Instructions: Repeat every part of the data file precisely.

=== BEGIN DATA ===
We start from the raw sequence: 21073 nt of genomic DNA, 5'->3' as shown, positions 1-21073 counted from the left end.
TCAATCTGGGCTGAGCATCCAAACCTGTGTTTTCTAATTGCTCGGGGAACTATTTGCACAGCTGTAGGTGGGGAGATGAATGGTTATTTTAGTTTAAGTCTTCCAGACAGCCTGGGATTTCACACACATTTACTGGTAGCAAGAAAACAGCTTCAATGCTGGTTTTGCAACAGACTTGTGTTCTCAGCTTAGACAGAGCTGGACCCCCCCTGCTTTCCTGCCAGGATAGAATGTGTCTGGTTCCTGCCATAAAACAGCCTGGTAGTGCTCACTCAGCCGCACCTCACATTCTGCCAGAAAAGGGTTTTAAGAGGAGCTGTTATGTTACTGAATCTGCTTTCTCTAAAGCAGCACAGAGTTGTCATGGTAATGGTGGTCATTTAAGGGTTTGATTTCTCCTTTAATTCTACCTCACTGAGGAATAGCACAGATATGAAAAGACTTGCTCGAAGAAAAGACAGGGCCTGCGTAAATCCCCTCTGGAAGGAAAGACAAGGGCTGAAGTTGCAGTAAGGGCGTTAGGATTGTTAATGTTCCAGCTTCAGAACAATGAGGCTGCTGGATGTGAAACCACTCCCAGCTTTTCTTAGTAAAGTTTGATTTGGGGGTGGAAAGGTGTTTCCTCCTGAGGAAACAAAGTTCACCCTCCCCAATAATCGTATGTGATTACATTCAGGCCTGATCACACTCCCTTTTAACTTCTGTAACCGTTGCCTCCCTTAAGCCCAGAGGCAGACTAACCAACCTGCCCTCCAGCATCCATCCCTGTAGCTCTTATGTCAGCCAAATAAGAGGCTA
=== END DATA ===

We start from the raw sequence: 21073 nt of genomic DNA, 5'->3' as shown, positions 1-21073 counted from the left end.
TCAATCTGGGCTGAGCATCCAAACCTGTGTTTTCTAATTGCTCGGGGAACTATTTGCACAGCTGTAGGTGGGGAGATGAATGGTTATTTTAGTTTAAGTCTTCCAGACAGCCTGGGATTTCACACACATTTACTGGTAGCAAGAAAACAGCTTCAATGCTGGTTTTGCAACAGACTTGTGTTCTCAGCTTAGACAGAGCTGGACCCCCCCTGCTTTCCTGCCAGGATAGAATGTGTCTGGTTCCTGCCATAAAACAGCCTGGTAGTGCTCACTCAGCCGCACCTCACATTCTGCCAGAAAAGGGTTTTAAGAGGAGCTGTTATGTTACTGAATCTGCTTTCTCTAAAGCAGCACAGAGTTGTCATGGTAATGGTGGTCATTTAAGGGTTTGATTTCTCCTTTAATTCTACCTCACTGAGGAATAGCACAGATATGAAAAGACTTGCTCGAAGAAAAGACAGGGCCTGCGTAAATCCCCTCTGGAAGGAAAGACAAGGGCTGAAGTTGCAGTAAGGGCGTTAGGATTGTTAATGTTCCAGCTTCAGAACAATGAGGCTGCTGGATGTGAAACCACTCCCAGCTTTTCTTAGTAAAGTTTGATTTGGGGGTGGAAAGGTGTTTCCTCCTGAGGAAACAAAGTTCACCCTCCCCAATAATCGTATGTGATTACATTCAGGCCTGATCACACTCCCTTTTAACTTCTGTAACCGTTGCCTCCCTTAAGCCCAGAGGCAGACTAACCAACCTGCCCTCCAGCATCCATCCCTGTAGCTCTTATGTCAGCCAAATAAGAGGCTA